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Earth Science

Man-Made "Dead Zone" In Gulf of Mexico the Size of Connecticut 184

Taco Cowboy writes Somewhere in the Gulf of Mexico there is a man-made "Dead Zone" the size of the State of Connecticut. Inside that "Dead Zone" the water contains no oxygen, or too little to support normal marine life, especially the bottom dwelling fish and shrimps. The "Dead Zone" measures about 5,000 square miles (13,000 square kilometers) [and] is caused by excess nutrient runoff from farms along the Mississippi River, which empties into the Gulf. The excess nutrients feed algae growth, which consumes oxygen when it works its way to the Gulf bottom. The Gulf dead zone, which fluctuates in size but measured 5,052 square miles this summer, is exceeded only by a similar zone in the Baltic Sea around Finland. The number of dead zones worldwide currently totals more than 550 and has been increasing for decades.
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Man-Made "Dead Zone" In Gulf of Mexico the Size of Connecticut

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  • So? (Score:5, Interesting)

    by the eric conspiracy ( 20178 ) on Wednesday August 06, 2014 @09:14PM (#47619097)

    This has been going on for a long time. It's due to drainage of basically the Great Plains out into the Gulf. Lots of fixed nitrogen from fertilizers in that these days. That nitrogen stimulates a variety of organisms that also use oxygen. Which there really isn't all that much of in water.

    The only way you are going to stop it is to find a different method of raising food for the world. Hint: current organic methods doesn't do it - too labor intensive and yields suffer.

    Or you could have less people.

  • Re: So? (Score:4, Interesting)

    by BaronM ( 122102 ) on Wednesday August 06, 2014 @09:40PM (#47619255)

    As neither a farmer nor a marine biologist, I should probably shut up, but hey, this is Slashdot!

    I have to wonder how much use of synthetic fertilizer could be reduced by systematic crop rotation between corn and legumes to fix nitrogen naturally rather than dumping on the land? I suppose the price would probably be yields down/food prices up, but food is historically cheap at the moment.

  • Re:So? (Score:5, Interesting)

    by unimacs ( 597299 ) on Wednesday August 06, 2014 @10:27PM (#47619527)
    The problem isn't just fertilizers, it's also that runoff is fast-tracked into lakes, streams, and rivers that lead to the Gulf. If instead we restored some wetlands and allowed the rivers to move beyond their banks now and then rather than just making the banks taller, you wouldn't have so much water flowing into the Gulf at such a furious pace dragging a ton of silt with it. It would have time to be filtered naturally, replenish aquifers, and grow plants instead of it all ending up in the ocean.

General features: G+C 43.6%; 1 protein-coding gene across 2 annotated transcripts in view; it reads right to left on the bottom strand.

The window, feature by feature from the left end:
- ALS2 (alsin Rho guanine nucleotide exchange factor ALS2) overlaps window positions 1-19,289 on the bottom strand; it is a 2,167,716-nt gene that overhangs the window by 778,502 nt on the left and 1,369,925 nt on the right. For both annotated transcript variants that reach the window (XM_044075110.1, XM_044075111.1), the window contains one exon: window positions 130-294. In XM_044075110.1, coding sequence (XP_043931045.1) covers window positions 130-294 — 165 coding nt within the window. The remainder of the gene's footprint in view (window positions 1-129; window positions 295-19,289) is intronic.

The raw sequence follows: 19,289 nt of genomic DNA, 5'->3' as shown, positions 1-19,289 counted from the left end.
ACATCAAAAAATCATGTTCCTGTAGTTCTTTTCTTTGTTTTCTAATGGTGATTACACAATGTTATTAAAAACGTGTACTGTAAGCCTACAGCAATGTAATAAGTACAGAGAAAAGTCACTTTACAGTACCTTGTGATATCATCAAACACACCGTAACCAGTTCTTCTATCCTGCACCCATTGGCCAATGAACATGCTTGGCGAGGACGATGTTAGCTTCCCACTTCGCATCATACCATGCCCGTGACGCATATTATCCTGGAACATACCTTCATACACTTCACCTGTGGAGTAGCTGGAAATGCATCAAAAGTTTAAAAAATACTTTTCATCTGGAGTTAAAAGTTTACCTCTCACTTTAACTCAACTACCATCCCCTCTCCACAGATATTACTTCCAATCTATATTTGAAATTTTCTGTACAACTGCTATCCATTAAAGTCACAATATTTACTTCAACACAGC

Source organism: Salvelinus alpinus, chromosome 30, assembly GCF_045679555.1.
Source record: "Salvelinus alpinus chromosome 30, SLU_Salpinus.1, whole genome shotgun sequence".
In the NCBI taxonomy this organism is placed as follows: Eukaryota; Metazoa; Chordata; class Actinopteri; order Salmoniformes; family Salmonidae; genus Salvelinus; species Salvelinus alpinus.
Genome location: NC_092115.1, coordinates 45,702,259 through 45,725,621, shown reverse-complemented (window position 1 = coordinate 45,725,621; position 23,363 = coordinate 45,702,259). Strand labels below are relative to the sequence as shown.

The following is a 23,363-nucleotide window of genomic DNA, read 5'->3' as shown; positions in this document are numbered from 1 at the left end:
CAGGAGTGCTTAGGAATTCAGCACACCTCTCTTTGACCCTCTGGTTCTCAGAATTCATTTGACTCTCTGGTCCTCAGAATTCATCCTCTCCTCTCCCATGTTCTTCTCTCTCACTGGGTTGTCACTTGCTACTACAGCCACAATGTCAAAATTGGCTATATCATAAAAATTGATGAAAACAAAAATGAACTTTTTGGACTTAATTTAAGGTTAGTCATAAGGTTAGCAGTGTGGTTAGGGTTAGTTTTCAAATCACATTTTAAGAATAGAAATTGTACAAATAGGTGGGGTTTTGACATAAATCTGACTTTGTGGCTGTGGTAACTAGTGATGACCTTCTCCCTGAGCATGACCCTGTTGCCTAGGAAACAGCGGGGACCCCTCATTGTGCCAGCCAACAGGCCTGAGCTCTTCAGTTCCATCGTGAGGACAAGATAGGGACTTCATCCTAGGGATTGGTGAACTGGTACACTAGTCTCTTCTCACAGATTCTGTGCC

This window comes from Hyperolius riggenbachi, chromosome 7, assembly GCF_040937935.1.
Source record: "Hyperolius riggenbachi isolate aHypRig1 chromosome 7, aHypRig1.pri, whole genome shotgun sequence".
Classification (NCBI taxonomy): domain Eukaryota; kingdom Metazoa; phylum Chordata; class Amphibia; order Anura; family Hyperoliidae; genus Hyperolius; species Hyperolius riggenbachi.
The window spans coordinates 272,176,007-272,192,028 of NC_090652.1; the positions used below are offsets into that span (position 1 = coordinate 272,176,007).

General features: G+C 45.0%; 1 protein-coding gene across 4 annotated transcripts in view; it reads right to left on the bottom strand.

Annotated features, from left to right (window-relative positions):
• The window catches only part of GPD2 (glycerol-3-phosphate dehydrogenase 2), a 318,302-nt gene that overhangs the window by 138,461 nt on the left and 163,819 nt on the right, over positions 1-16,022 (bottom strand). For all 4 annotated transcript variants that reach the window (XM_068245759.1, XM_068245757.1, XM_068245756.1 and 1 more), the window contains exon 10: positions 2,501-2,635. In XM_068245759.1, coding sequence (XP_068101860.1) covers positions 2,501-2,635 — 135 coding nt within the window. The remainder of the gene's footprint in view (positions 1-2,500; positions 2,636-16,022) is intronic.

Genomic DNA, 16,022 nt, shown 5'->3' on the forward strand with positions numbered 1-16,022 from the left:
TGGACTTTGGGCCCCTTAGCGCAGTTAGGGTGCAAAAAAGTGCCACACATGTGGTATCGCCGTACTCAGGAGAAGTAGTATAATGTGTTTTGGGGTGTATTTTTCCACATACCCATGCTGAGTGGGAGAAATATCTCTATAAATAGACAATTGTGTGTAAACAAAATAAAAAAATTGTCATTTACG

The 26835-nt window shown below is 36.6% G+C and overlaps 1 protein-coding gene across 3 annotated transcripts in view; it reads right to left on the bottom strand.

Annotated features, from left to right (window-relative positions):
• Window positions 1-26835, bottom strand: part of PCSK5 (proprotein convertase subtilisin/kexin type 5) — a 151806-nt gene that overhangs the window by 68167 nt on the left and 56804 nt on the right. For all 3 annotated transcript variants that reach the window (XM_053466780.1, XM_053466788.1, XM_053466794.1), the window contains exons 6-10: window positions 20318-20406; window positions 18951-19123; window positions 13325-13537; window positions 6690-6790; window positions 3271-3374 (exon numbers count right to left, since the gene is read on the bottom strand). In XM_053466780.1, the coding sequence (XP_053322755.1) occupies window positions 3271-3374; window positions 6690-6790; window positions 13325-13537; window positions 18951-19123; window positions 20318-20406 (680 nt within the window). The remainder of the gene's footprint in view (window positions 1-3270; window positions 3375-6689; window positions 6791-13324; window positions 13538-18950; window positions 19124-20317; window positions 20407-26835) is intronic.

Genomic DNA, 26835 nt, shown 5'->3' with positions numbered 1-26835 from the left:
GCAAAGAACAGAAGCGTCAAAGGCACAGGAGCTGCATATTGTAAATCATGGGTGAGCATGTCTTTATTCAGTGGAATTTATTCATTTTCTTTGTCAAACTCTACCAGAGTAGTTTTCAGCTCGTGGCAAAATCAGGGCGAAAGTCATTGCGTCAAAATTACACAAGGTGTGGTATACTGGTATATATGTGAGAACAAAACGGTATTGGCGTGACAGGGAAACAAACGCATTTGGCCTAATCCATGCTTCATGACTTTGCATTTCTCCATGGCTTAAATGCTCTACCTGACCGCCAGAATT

• by ArmoredDragon ( 3450605 ) on Wednesday August 06, 2014 @11:31PM (#47619847)

    Don't forget: We also hate the poor and minorities too. We want to see them all die so that there is nothing left in this universe but a few rich white men with no earth (because as you yourself state, we hate that too.)

    (Disclaimer: I'm not a Republican, but I typically get lumped with them because most people can't see beyond simple left and right.)

  • by Anonymous Coward on Thursday August 07, 2014 @01:04AM (#47620197)

    It has been known for a long time now that this has *nothing* to do with nitrogen. Nitrogen is never the limiting factor for algae growth. Neither is potassium. So, you have one major fertilizer to guess - yes, it is phosphorus.

    Phosphorus runoff is *the* reason for dead-zones and algae blooms. Stop phosphorus runoff, and you fix one of the major problems we have today that not only affects The Gulf, but many of the sweet water lakes too.

    The only way you are going to stop it is to find a different method of raising food for the world. Hint: current organic methods doesn't do it - too labor intensive and yields suffer.

    Wrong on both points.

    1. You do not have to stop using fertilizer if you prevent runoff from getting into rivers and lakes in sufficient quantities to cause problems. This means less ditches, more wetlands, and stop of draining wetlands to get substandard farmland.

    2. If people had nothing but organic farming, we would certainly not run out of food. Even if yields were 50% lower (and they would not be), there would still be plenty of plant food to eat. Maybe meat would be more expensive and people would start only eating meat once a week, like 100+ years ago, but there certainly would be enough food to go around.

    Secondly, even 100% pure organic farming using natural fertilizer does not solve the problem of phosphorus runoff.

  • Re: So? (Score:2, Interesting)

    by Anonymous Coward on Thursday August 07, 2014 @03:48PM (#47625517)
    How much would fertilizer use be reduced by crop rotation? None. Despite what the organic food propagandists tell you, modern farmers already practice crop rotation. They also send in soil samples to the local ag extension agent or university to have it analyzed so they know what needs to be applied for that season's crop. Why? Because "dumping" fertilizer willy-nilly on their fields is expensive and the profit margins are too low to operate that inefficiently. That is also why many use no-till farming methods and herbicide resistant crops that the slashdot crowd likes to get worked up about: to save money by reducing fuel use while also retaining top soil.

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